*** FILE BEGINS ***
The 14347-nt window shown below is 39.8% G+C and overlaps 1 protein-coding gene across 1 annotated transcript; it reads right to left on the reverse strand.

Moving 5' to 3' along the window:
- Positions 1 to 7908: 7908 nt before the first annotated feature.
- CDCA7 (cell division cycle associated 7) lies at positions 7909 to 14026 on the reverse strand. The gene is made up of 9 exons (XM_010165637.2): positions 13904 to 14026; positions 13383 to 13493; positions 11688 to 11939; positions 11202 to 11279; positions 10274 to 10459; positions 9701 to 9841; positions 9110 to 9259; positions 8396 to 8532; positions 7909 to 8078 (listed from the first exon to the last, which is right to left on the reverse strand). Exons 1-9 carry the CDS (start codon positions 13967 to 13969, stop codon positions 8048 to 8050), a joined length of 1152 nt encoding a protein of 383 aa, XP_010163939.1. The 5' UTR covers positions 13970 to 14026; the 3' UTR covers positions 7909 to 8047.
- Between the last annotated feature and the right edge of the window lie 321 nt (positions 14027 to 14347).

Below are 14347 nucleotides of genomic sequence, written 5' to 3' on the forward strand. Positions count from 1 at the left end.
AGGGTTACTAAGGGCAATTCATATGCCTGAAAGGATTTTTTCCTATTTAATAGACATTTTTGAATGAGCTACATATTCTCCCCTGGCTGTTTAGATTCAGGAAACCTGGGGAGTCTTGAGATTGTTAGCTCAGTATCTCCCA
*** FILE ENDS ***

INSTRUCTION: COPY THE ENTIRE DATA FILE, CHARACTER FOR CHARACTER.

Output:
The 14347-nt window shown below is 39.8% G+C and overlaps 1 protein-coding gene across 1 annotated transcript; it reads right to left on the reverse strand.

Moving 5' to 3' along the window:
- Positions 1 to 7908: 7908 nt before the first annotated feature.
- CDCA7 (cell division cycle associated 7) lies at positions 7909 to 14026 on the reverse strand. The gene is made up of 9 exons (XM_010165637.2): positions 13904 to 14026; positions 13383 to 13493; positions 11688 to 11939; positions 11202 to 11279; positions 10274 to 10459; positions 9701 to 9841; positions 9110 to 9259; positions 8396 to 8532; positions 7909 to 8078 (listed from the first exon to the last, which is right to left on the reverse strand). Exons 1-9 carry the CDS (start codon positions 13967 to 13969, stop codon positions 8048 to 8050), a joined length of 1152 nt encoding a protein of 383 aa, XP_010163939.1. The 5' UTR covers positions 13970 to 14026; the 3' UTR covers positions 7909 to 8047.
- Between the last annotated feature and the right edge of the window lie 321 nt (positions 14027 to 14347).

Below are 14347 nucleotides of genomic sequence, written 5' to 3' on the forward strand. Positions count from 1 at the left end.
AGGGTTACTAAGGGCAATTCATATGCCTGAAAGGATTTTTTCCTATTTAATAGACATTTTTGAATGAGCTACATATTCTCCCCTGGCTGTTTAGATTCAGGAAACCTGGGGAGTCTTGAGATTGTTAGCTCAGTATCTCCCA